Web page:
Mana Pools National Park in Zimbabwe is a world heritage site where you can witness a variety of wildlife from a safe distance.
Hippos, crocodiles, elephants, lions and buffalo - all go here to enjoy the peaceful oasis of rivers, islands, sand banks and dams of the area.
But one day the park's rangers made a rare discovery. An elephant was staggering around the park and behaving very strangely. Clearly, something was wrong.
After observing the elephant for some time, the park attendants realized that there was something strange with his head.
That's when they saw the horror: right in the middle of his forehead was a bullet hole.
The elephant had been chased and eventually shot by poachers who sought out his valuable ivory.
But the elephant had managed to flee into the park.
Park guards contacted veterinarians Keith Dutlov and Lisa Marabini and explained that they had a wounded elephant on their hands.
The vets were soon on scene. They took great care in preparing the elephant for the process that would follow. Within just 30 minutes, the elephant was ready to be checked.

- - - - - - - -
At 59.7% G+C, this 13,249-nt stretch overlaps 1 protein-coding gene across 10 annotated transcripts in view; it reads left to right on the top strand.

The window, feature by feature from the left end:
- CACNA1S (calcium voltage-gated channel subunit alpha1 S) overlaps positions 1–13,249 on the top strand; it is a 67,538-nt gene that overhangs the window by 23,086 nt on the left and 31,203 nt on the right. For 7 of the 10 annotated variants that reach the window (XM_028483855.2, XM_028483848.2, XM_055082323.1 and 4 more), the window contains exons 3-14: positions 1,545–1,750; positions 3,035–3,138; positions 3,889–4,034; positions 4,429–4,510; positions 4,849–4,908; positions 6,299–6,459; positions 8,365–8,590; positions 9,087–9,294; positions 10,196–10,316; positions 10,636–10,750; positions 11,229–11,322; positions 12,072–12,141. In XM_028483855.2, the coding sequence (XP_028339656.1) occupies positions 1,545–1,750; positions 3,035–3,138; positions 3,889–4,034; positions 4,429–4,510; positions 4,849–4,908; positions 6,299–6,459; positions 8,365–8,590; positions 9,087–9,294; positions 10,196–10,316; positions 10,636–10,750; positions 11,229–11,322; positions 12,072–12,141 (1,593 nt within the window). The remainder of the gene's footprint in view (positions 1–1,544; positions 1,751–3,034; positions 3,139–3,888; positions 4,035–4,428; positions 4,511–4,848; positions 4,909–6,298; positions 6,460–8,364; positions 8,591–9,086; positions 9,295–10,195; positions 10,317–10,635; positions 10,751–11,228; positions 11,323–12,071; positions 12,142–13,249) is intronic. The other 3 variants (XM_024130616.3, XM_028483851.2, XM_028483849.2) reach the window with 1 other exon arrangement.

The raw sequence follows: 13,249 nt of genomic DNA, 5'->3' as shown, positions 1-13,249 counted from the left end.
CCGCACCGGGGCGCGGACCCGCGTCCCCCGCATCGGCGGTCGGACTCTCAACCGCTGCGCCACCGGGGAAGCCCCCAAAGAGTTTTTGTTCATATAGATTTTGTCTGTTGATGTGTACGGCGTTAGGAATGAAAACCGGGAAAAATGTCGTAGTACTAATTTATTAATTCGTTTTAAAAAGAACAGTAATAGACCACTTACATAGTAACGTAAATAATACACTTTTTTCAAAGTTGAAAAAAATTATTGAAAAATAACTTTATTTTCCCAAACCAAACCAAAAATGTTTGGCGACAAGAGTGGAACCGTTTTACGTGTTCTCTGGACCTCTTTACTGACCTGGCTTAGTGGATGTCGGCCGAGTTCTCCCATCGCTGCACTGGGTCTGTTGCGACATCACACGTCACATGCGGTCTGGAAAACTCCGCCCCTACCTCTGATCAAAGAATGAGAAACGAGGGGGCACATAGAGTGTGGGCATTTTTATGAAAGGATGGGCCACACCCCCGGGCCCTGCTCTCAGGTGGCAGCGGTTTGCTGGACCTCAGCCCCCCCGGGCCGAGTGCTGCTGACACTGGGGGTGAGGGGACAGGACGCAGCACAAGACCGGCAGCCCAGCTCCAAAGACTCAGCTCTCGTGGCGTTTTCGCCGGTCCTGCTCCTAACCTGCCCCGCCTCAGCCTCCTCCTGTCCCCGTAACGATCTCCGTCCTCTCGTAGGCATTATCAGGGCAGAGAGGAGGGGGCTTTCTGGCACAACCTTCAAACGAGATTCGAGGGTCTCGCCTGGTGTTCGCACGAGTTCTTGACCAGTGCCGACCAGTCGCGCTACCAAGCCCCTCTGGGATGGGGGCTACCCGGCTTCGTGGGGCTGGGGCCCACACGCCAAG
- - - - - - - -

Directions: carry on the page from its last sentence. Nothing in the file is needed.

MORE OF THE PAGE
He seemed to trust them, as if realizing that they were there to help rid him of his pain.
The vets went into action, and fired a tranquilizing dart into his leg.
When the elephant was asleep, Gray began to examine the bullet hole.
"The vets had never seen anything like it," writes Aware Trust Zimbabwe on Facebook.
They removed necrotic fragments of bone, then disinfected and cleaned the wound.
The elephant also received long-acting antibiotics.
Via X-rays, they could see that the elephant had had incredible luck.
If the bullet had hit just a few centimeters lower, he'd probably have died.
When the elephant woke up after the surgery, he had severe headaches. He was seen pressing his head against a tree - but soon managed to fall asleep and get some rest.
"Our hearts were almost crushed," writes Aware Trust Zimbabwe on Facebook.
Fortunately, the elephant was feeling much better the next day.
He appeared happy and relaxed, thanks to these animal friends' wonderful rescue operation. Now, in the national park, he can be at a safe distance from poachers.
By sharing this article we can spread awareness about elephants' precarious situation.
Poaching has to end - once and for all!